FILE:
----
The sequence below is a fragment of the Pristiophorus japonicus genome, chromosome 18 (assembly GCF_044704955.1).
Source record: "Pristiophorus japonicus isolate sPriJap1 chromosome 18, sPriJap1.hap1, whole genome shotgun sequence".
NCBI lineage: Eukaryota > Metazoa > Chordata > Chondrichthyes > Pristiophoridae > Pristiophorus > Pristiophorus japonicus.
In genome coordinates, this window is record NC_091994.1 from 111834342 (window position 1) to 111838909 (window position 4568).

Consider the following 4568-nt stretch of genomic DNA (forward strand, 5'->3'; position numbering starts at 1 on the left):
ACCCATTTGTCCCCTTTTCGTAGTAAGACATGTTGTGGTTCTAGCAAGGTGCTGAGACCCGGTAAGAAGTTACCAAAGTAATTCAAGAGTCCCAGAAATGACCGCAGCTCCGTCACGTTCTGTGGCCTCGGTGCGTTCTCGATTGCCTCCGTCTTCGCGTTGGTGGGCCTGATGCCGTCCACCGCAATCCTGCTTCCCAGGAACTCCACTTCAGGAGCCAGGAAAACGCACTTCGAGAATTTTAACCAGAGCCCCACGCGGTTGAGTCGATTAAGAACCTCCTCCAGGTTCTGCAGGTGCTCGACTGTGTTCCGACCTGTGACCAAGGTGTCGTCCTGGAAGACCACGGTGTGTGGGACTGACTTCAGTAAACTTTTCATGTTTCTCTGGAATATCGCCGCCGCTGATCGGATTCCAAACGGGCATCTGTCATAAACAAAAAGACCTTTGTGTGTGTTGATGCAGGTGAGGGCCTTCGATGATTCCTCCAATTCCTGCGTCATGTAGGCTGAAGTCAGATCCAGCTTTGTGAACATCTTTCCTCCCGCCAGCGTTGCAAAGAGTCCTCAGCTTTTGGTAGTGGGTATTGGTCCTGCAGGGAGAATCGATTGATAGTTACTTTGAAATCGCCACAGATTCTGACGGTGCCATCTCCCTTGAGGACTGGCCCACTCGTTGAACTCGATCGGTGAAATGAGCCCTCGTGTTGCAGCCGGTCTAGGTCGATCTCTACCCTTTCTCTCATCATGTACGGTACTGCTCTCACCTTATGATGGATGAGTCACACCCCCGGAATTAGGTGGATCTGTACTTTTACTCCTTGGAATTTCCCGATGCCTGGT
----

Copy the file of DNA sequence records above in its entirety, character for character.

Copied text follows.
The sequence below is a fragment of the Pristiophorus japonicus genome, chromosome 18 (assembly GCF_044704955.1).
Source record: "Pristiophorus japonicus isolate sPriJap1 chromosome 18, sPriJap1.hap1, whole genome shotgun sequence".
NCBI lineage: Eukaryota > Metazoa > Chordata > Chondrichthyes > Pristiophoridae > Pristiophorus > Pristiophorus japonicus.
In genome coordinates, this window is record NC_091994.1 from 111834342 (window position 1) to 111838909 (window position 4568).

Consider the following 4568-nt stretch of genomic DNA (forward strand, 5'->3'; position numbering starts at 1 on the left):
ACCCATTTGTCCCCTTTTCGTAGTAAGACATGTTGTGGTTCTAGCAAGGTGCTGAGACCCGGTAAGAAGTTACCAAAGTAATTCAAGAGTCCCAGAAATGACCGCAGCTCCGTCACGTTCTGTGGCCTCGGTGCGTTCTCGATTGCCTCCGTCTTCGCGTTGGTGGGCCTGATGCCGTCCACCGCAATCCTGCTTCCCAGGAACTCCACTTCAGGAGCCAGGAAAACGCACTTCGAGAATTTTAACCAGAGCCCCACGCGGTTGAGTCGATTAAGAACCTCCTCCAGGTTCTGCAGGTGCTCGACTGTGTTCCGACCTGTGACCAAGGTGTCGTCCTGGAAGACCACGGTGTGTGGGACTGACTTCAGTAAACTTTTCATGTTTCTCTGGAATATCGCCGCCGCTGATCGGATTCCAAACGGGCATCTGTCATAAACAAAAAGACCTTTGTGTGTGTTGATGCAGGTGAGGGCCTTCGATGATTCCTCCAATTCCTGCGTCATGTAGGCTGAAGTCAGATCCAGCTTTGTGAACATCTTTCCTCCCGCCAGCGTTGCAAAGAGTCCTCAGCTTTTGGTAGTGGGTATTGGTCCTGCAGGGAGAATCGATTGATAGTTACTTTGAAATCGCCACAGATTCTGACGGTGCCATCTCCCTTGAGGACTGGCCCACTCGTTGAACTCGATCGGTGAAATGAGCCCTCGTGTTGCAGCCGGTCTAGGTCGATCTCTACCCTTTCTCTCATCATGTACGGTACTGCTCTCACCTTATGATGGATGAGTCACACCCCCGGAATTAGGTGGATCTGTACTTTTACTCCTTGGAATTTCCCGATGCCTGGT